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Peep Culture: Production Notes
Online and on TV there exists a never-ending spectacle of bodies and souls willing to bare all in the name of entertainment, self-betterment, and instantaneous recognition. Think reality television, Youtube, Facebook, Twitter, blogs, and more. Pop culture has become “peep” culture, where we’ve traded privacy for notoriety and, in the process, reinvented mass culture. But what does it all mean and how is it changing us?
It’s the question writer Hal Niedviecki asked himself when he wrote the critically acclaimed book The Peep Diaries. But while Hal had lots of fun analyzing why other people reveal and confess, he himself didn’t even own a cell phone, let alone a webcam or blog. Thus begins Peep Culture where filmmakers Sally Blake and Jeannette Loakman peep the peepmaster, urging Hal to forsake his ivory tower in favour of full-disclosure.
“Hal is one of the most boring film subjects you could possibly find”, says director Sally Blake, “but that was both the point of the film and it’s challenge. If you go on line or watch daytime TV it’s filled with everyday mundane people who are using whatever they’ve got – crazy family lives, screwed up children, money troubles, you name it – to capture their 15 minutes of fame. If they can do it, then why not Hal? Or me, or you?”
The question was, if Hal put himself out there by all means possible – blogging, vlogging, 24 hour cameras in his bathroom – would he create a meaningful online community or turn into a narcissistic micro-celebrity who couldn’t stop broadcasting? The filmmakers teamed up with new media producer Resolve Labs to create an interactive website where viewers were encouraged to follow Hal’s life, comment, chat, and participate. Hal, an ornery and solitary soul, found himself instantly immersed in a world of gastric-by pass bloggers, hipster porn stars and reality television moguls. His own attempts at finding comfort online surprised him, but he wondered openly if these new people in his life were his “friends” or his “fans” – and was that even a relevant question anymore?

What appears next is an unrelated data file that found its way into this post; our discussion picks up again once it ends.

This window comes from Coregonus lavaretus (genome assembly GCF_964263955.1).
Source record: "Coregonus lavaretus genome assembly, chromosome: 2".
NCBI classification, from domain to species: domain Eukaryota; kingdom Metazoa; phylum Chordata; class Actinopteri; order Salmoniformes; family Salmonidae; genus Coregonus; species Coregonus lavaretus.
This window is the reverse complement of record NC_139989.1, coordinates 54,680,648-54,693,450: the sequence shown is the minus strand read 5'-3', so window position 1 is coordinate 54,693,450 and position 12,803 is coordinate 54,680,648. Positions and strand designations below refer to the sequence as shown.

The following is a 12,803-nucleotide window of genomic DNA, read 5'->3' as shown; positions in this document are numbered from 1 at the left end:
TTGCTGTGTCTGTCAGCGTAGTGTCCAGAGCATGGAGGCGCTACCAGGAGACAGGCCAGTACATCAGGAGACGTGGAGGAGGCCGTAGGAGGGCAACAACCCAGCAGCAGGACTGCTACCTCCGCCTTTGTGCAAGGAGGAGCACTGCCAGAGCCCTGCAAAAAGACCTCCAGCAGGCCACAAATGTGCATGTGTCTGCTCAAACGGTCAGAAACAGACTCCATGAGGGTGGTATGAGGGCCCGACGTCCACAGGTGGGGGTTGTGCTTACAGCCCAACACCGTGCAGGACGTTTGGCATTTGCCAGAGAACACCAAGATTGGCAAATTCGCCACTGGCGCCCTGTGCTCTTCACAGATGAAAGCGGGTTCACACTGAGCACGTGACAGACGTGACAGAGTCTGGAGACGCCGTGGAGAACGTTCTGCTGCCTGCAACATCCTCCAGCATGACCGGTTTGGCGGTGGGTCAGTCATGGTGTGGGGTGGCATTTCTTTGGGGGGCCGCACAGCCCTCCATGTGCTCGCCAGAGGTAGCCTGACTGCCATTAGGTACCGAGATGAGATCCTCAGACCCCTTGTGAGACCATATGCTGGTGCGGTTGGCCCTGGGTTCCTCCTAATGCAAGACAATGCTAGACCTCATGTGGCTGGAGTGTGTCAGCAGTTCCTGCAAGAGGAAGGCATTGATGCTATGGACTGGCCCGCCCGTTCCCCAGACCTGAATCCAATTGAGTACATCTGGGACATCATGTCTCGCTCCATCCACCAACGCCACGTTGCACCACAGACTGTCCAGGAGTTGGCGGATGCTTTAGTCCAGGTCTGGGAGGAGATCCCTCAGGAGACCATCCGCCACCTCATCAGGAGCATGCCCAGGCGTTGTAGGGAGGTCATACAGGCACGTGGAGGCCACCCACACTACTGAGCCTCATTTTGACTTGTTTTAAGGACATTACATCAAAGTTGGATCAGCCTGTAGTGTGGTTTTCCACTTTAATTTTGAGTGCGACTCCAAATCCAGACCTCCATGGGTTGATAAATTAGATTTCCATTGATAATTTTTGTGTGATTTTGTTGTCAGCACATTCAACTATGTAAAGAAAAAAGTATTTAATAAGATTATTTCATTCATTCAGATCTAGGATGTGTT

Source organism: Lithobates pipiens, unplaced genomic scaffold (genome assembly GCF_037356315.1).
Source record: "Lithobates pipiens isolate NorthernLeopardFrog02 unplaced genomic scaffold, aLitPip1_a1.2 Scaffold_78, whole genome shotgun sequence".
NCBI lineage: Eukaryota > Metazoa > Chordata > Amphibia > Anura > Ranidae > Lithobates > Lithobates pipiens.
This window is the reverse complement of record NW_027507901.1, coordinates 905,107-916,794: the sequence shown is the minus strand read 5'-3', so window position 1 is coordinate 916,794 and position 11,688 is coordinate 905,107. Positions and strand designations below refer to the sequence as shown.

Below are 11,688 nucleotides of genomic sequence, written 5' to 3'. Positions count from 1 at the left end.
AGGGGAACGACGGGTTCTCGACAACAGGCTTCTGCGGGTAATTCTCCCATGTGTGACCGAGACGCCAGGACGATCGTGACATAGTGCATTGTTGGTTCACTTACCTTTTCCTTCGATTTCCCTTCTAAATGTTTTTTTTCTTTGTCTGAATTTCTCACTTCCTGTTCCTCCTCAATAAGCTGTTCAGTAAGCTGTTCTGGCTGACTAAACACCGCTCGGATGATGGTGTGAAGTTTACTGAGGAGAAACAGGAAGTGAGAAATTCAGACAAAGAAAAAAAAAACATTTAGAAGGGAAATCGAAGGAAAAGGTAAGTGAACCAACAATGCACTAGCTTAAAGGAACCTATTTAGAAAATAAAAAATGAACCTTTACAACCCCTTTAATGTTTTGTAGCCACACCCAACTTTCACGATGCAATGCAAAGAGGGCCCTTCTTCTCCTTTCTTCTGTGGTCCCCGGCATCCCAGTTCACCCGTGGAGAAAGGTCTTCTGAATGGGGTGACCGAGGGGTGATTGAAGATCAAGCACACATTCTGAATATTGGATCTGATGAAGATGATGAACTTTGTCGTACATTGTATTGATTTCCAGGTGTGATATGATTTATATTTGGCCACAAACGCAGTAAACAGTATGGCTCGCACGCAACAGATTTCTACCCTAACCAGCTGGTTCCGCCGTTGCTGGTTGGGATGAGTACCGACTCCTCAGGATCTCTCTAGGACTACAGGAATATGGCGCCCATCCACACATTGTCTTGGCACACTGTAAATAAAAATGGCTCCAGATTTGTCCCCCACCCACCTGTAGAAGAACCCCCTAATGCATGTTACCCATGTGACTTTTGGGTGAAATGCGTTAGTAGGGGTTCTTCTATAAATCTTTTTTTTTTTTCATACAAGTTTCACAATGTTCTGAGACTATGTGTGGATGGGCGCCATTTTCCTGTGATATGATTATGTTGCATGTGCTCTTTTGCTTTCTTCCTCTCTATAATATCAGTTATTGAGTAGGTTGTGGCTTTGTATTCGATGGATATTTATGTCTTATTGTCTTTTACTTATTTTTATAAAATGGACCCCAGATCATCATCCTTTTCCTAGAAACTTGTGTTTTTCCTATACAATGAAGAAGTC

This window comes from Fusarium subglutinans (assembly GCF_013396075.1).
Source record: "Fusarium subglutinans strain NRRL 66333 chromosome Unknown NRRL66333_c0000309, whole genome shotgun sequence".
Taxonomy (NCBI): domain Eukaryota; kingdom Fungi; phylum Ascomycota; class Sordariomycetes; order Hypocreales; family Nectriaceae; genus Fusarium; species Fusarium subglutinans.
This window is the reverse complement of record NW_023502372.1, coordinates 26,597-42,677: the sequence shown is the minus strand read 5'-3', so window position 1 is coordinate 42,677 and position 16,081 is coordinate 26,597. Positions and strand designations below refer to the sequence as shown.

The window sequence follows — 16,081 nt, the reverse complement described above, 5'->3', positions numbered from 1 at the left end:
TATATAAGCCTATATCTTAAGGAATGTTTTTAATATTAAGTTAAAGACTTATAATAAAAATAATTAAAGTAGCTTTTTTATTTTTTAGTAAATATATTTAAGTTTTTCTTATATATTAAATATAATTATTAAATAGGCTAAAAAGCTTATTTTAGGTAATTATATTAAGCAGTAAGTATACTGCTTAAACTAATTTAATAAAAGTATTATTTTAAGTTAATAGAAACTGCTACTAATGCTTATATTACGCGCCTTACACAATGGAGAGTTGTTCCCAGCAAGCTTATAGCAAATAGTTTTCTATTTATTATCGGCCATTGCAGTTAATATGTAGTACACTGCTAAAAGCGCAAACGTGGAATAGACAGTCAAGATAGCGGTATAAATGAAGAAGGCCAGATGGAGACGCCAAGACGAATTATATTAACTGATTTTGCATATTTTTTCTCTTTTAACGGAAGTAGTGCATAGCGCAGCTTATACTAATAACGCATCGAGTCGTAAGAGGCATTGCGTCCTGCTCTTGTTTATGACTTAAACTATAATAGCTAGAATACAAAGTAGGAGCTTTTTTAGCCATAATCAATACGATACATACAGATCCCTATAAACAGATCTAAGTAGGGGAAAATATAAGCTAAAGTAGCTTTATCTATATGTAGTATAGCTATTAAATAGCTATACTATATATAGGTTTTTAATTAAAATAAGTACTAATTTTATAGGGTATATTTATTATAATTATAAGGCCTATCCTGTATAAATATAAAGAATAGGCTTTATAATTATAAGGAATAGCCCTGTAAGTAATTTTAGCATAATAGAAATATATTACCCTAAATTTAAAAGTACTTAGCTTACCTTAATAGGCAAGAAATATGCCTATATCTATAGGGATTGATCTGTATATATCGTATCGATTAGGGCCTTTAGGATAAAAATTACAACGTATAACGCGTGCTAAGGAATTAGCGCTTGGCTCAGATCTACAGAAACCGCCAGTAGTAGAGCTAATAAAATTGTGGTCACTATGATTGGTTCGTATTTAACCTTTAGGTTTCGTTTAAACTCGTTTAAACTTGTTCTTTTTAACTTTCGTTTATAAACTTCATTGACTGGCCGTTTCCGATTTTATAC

Says Blake: “I didn’t want to make a film about the technology itself – Facebook and Twitter may come and go - but what interested me was how the ubiquitous nature of documentation and revelation was changing our notion of friendship and privacy. To that end, I wanted to see the world through the eyes of people who are perhaps more on the extreme ends of peep than others. Through Hal’s story we reveal a collection of discrete portraits that together form a picture of how peep culture is changing the way we live and communicate.”
Peep Culture is an insightful romp into a world where everybody with an Ethernet cable can be a star for at least 3 minutes. If YouTube and Chatroulette are simply high speed versions of lost village life, they are reconnecting the human tribe in the context of a culture that is celebrity and camera obsessed, when we are not so much connecting as “broadcasting”. As Hal discovers, in the age of peep it seems more and more that the challenge isn’t to protect your private life - but to figure out how best to capitalize on it.